Following a widespread ‘fan-led’ review into the game, the Conservative government looks set to step up efforts to regulate the sport

English football faces future independent regulation after percieved failures over the balance of equality within the game have left fans “out of patience”. says minister Nigel Huddleston, in the wake of the Crouch Report.

The Conservative government have endorsed multiple suggestions from the ‘fan-led’ review into the state of the game, and now are preparing to implament several of them into action.

That includes external regulation of the English football pyramid – and Parliamentary Under-Secretary of State for Sport, Tourism, Heritage and Civil Society Huddleston says now that the public’s frustration will be heard.

What has Huddleston said on government action?

“We’ve all got incredibly frustrated over years, in fact decades, of football recognising it’s got problems and singularly failing to sort them out,” Huddleston was quoted by the Guardian.

“Quite frankly I think the British public, and football fans in particular, have run out of patience and there is a need to intervene.”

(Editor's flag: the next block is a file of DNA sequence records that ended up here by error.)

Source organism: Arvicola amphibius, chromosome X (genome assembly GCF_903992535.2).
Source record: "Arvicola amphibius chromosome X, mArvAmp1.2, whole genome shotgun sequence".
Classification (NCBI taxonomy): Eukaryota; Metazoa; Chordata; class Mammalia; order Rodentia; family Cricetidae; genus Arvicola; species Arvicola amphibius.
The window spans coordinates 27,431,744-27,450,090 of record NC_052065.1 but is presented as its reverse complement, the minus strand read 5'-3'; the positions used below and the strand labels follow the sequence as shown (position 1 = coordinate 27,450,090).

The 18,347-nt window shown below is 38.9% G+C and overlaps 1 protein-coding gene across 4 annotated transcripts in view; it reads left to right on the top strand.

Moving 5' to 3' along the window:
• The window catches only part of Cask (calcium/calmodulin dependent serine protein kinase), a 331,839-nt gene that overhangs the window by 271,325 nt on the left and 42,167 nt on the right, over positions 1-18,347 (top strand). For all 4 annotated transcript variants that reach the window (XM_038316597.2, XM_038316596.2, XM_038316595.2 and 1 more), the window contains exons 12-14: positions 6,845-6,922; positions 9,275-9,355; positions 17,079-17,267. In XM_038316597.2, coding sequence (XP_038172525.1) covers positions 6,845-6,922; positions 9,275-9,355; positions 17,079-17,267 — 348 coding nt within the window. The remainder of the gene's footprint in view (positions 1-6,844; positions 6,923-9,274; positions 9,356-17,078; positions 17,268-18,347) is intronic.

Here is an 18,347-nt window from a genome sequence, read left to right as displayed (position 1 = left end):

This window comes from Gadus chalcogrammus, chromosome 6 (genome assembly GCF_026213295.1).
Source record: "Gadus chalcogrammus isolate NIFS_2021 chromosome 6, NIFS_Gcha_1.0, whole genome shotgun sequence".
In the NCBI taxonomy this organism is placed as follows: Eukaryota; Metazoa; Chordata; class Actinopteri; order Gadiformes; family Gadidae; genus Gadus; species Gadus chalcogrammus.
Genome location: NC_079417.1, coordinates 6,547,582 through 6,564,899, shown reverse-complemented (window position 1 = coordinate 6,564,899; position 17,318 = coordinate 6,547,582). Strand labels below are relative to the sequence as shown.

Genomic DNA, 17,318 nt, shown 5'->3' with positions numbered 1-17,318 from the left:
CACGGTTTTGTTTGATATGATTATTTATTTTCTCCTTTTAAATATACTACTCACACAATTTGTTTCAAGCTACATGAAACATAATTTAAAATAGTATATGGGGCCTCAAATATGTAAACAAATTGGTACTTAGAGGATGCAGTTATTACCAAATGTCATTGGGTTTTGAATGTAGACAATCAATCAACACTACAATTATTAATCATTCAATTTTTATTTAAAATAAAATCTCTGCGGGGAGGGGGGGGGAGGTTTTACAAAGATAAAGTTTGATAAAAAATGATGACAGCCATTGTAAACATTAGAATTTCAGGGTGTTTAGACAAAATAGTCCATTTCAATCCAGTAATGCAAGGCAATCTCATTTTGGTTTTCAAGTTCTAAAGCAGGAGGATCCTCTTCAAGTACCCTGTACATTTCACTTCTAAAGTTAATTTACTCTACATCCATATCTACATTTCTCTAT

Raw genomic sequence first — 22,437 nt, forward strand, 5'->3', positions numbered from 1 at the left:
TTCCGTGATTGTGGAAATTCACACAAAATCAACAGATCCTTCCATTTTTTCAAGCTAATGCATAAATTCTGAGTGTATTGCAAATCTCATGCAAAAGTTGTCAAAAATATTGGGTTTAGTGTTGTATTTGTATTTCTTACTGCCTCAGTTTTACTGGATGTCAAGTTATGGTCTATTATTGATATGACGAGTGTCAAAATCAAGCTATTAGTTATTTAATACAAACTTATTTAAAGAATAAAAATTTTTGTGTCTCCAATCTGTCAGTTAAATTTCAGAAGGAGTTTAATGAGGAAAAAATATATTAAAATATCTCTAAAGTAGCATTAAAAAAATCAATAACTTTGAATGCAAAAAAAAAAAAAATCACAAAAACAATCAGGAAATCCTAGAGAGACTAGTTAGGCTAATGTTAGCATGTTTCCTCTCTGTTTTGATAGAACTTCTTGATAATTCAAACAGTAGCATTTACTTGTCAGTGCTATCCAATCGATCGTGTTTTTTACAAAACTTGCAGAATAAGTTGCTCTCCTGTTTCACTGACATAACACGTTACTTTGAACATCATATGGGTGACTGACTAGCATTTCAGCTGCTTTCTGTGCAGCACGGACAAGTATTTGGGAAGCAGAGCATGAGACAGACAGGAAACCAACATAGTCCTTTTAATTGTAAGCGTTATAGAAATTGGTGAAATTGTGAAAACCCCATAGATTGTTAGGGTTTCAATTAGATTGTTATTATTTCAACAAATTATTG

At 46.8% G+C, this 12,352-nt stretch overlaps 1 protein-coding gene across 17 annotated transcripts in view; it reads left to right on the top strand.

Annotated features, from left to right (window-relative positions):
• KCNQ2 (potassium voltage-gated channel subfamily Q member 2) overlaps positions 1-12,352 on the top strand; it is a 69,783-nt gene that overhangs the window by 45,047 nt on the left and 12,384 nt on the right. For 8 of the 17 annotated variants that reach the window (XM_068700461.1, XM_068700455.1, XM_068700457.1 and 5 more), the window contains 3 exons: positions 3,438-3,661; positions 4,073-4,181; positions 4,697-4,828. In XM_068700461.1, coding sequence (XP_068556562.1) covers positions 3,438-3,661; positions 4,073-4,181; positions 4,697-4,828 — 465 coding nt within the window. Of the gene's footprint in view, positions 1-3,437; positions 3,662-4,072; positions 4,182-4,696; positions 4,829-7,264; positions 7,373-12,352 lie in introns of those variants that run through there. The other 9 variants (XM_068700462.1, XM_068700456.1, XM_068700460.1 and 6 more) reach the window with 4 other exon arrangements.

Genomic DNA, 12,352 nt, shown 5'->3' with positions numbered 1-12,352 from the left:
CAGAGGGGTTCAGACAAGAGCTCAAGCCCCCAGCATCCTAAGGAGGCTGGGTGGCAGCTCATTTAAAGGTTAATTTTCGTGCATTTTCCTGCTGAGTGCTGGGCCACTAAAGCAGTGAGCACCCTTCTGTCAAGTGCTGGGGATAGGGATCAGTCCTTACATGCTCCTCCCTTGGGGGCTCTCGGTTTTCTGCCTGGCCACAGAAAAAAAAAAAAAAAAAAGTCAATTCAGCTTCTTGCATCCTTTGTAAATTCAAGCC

The Mid Worcestershire MP admitted that there would not be a quick fix in regards to government action, adding: “There are some people expecting this is going to happen tomorrow or next week and there are other people thinking it’s two years but we do have the commitment to get this done before the next election.

Minister issues further warning to Premier League

Elsewhere, Huddleston further outlined the need to ensure any changes safeguarded clubs across the structure, while calling on the Premier League to step up to the plate, adding: “We want to move forward quickly because we know there’s overwhelming demand for this and we know the problems in football.

“But, if we implemented it tomorrow, we could have exactly the opposite impact of what we are intending: making sure that clubs can survive and that they are financially sustainable.”

“I think the message to the Premier League is quite clear,” he added. “They need to act sooner rather than later because, otherwise, it will be forced on them through the regulator.”

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